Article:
Decorated Honey Cookies (Medovníky)
This recipe was sent to me by Margarete Minar, the author of Foreigner’s Guide to Slovakia. Margarete moved to Slovakia when she was 25 to teach English. Although at first she found the life there difficult, she quickly fell in love with Slovakia. “Moving to Slovakia turned out to be one of the most rewarding experiences of my life”, says Ms. Minar. “Now that I have married a Slovak (yes, I met him while I was working there) and have a bunch of wonderful Slovak relatives, I constantly find things that demonstrate the ‘foreignness’ that I still experience, even though we are now living in California.” Her book is based on her five year experience in Slovakia. It is a reference book containing information about Slovakia, its people, and the Slovak way of life. The book explains basic things like getting around with public transport, basic cultural differences, traditions and introduces typical Slovak food. The book can be ordered from Amazon or directly from it’s companion website, fgslovakia.com
Medovníky are “honey cookies” and probably one of my all-time favorite Slovak cookies. Why? Because they have some of my favorite ingredients – honey, cinnamon, and cloves. Medovníky are a popular cookie to have on hand at Christmas time, but really you can find them all year round. That’s because in addition to being good to eat, they are often decorated beautifully with white-colored icing. They also look good just with a walnut half on top. Or since they are cut out with cookie cutters, the shape alone can be all the decoration you need.
I’m not a native Slovak but during the five years I lived and worked in Slovakia, I tasted many variations of medovník. In making it myself at home, it was a bit of a challenge to reproduce from Slovak recipes, however, because often times one of the ingredients is a pre-packaged powder called prášok do perníka. This powder is a mix of spices that you’d put into your recipes for gingerbread cake or medovníky, for example.
In trying to reproduce those flavors from the combination of spices, I’ve come up with the following tried and tested recipe. Just one note, however. These are flavorful cookies. If you don’t like one of the spices used, simply put less.
Here’s what you need to make the dough:
- 4 ¼ cups flour
- 1 cup sugar
- 1 ¼ sticks of unsalted butter
- 3 ½ tablespoons of honey
- a little less than ½ cup of water
- 1 teaspoon baking soda
- 1 teaspoon baking powder
- 1 teaspoon salt
- 1 ½ tablespoons cinnamon
- ½ tablespoon ginger
- ½ tablespoon cloves
- 1 teaspoon cardamom (optional)
Start with heating the sugar, water and honey in a sauce pan until the sugar dissolves. Add the butter and spices. Once the butter has melted, let it cool. In a large bowl, combine the flour and baking soda. Pour the sugar-spice mixture over it and mix with a wooden spoon. Knead lightly to form a smooth dough. Wrap it in cling film and refrigerate for at least an hour (preferably overnight).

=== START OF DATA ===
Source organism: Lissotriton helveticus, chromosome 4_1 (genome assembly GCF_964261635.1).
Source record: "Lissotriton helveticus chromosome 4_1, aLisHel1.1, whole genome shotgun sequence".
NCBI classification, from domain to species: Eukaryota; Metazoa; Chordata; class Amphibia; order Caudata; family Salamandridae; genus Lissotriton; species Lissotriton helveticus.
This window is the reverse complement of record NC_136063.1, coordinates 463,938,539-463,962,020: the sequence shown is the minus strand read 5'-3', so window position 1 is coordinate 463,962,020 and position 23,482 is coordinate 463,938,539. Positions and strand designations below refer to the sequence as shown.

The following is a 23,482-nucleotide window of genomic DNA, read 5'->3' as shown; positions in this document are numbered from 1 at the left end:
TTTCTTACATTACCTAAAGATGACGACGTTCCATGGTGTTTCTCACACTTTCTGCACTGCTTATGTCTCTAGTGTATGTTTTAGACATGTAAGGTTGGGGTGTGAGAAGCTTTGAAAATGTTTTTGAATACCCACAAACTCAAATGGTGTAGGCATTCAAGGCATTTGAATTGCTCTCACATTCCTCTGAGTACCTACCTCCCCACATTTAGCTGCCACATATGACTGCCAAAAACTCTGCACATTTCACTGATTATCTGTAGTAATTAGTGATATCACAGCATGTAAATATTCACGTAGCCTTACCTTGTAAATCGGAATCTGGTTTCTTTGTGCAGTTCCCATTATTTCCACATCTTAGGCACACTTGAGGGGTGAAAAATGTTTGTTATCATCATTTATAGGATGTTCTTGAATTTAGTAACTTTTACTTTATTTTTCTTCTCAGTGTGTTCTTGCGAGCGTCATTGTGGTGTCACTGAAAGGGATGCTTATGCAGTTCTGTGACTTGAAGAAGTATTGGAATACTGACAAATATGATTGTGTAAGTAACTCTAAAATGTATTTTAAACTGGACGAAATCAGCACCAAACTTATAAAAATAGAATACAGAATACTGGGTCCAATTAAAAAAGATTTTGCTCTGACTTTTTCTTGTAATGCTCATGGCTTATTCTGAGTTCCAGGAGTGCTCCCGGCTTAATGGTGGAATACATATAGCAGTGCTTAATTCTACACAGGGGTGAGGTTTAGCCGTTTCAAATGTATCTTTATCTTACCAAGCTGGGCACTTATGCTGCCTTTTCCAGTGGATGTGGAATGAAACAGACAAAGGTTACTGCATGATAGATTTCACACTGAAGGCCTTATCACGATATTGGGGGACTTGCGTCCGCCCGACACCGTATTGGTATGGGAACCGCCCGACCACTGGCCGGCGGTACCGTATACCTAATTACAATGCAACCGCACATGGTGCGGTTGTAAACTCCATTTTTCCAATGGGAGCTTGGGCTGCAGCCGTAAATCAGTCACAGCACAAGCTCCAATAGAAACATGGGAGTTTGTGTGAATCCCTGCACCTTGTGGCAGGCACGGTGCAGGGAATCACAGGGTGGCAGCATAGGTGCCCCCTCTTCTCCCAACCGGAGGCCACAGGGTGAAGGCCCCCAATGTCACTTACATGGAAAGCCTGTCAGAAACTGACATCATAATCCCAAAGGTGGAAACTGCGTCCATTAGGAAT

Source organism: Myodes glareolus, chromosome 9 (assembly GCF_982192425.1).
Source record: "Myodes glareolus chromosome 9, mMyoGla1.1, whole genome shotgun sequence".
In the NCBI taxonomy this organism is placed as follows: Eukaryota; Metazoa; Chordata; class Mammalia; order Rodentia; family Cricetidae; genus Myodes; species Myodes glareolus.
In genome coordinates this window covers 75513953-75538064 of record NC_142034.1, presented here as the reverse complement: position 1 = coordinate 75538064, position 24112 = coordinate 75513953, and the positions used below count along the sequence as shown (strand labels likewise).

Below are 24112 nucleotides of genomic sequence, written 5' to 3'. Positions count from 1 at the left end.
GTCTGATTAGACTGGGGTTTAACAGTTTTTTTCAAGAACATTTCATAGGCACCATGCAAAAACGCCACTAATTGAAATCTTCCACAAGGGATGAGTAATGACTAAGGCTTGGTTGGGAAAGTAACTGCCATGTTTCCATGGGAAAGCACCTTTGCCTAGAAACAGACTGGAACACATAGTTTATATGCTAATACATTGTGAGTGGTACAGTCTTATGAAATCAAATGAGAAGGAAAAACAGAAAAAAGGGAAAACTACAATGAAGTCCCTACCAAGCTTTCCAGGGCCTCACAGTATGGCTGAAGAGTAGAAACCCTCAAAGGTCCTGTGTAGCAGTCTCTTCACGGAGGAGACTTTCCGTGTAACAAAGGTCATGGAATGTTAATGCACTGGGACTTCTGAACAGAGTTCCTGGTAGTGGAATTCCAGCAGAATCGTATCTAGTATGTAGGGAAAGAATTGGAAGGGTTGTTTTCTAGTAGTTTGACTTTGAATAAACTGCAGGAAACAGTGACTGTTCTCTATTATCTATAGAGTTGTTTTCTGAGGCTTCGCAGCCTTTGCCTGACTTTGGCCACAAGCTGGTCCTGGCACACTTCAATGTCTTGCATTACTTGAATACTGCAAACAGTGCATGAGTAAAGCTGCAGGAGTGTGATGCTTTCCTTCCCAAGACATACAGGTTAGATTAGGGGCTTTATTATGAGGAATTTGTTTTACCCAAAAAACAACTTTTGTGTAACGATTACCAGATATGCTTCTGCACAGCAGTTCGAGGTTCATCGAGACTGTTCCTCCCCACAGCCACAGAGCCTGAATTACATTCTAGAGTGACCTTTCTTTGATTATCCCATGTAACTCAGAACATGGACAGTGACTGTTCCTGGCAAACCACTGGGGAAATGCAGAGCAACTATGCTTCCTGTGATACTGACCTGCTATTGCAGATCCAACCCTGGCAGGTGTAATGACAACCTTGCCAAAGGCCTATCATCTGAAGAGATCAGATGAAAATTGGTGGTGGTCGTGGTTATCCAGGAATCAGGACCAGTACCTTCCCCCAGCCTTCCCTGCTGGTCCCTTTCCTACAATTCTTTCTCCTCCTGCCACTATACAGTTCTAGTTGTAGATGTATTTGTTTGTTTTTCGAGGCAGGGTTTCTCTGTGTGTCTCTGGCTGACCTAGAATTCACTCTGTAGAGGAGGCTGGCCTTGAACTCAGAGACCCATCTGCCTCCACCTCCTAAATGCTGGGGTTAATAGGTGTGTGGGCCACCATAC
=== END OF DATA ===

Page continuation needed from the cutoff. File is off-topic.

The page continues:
The Next Morning
Preheat your oven to 400 F. You are going to roll out a small amount of dough at a time on a floured board. The dough is going to be pretty stiff when it comes out of the refrigerator. You can work it with your hands until it “warms up” a bit or put in the amount you break off into the microwave on defrost for 30 seconds or so. You don’t want it warm really, just malleable. Flour your board lightly and roll out to about 3 to 4 milimeters. It’s up to you how thick you want your cookies to be. Cut out shapes with cookie cutters. Butter your baking sheet or use parchment paper so they don’t stick. Once they are in your baking sheet, you can decorate them with a quarter or a half of a walnut in the center. I’ve left mine as is so that I can decorate them with icing later.
Bake your cookies 5 to 8 minutes in length. These cook fast so keep an eye on them. I like my cookies darker. To me it gives them a richer flavor, so I let them go up to 7 minutes. Every oven is different so be attentive. These cookies can burn easily if you let them go too long. Once they are out, let them slightly cool before moving them.
My Slovak grandma-in-law brushes them with egg whites immediately after they’ve come out of the oven before they cool. This gives them a gloss and becomes something of a sealant to help keep in moisture so they don’t get too hard. I like the way they look without the shine so I skip this step.
To make the icing you need the following:
- 1 egg white
- 1 ½ cup powdered sugar
- 1 tablespoon lemon juice
Wisk the three ingredients together. I did half the powdered sugar and then the second half. I whisked until I could make stiff peaks with my icing. I had to add a bit more sugar to get the right consistancy.
You don’t need a fancy tool to work with icing. Simply spoon your icing into a sandwich bag, twist the bag tightly until the icing wedges into one corner, and then poke or cut a tiny hole into the corner. It’s not professional quality, but it works.
Make sure your cookies are completely cool before beginning to decorate.
Here’s what my cookies looked like when I finished. My design skills have a lot to be desired, but they turned out all right. And the taste? Just perfect.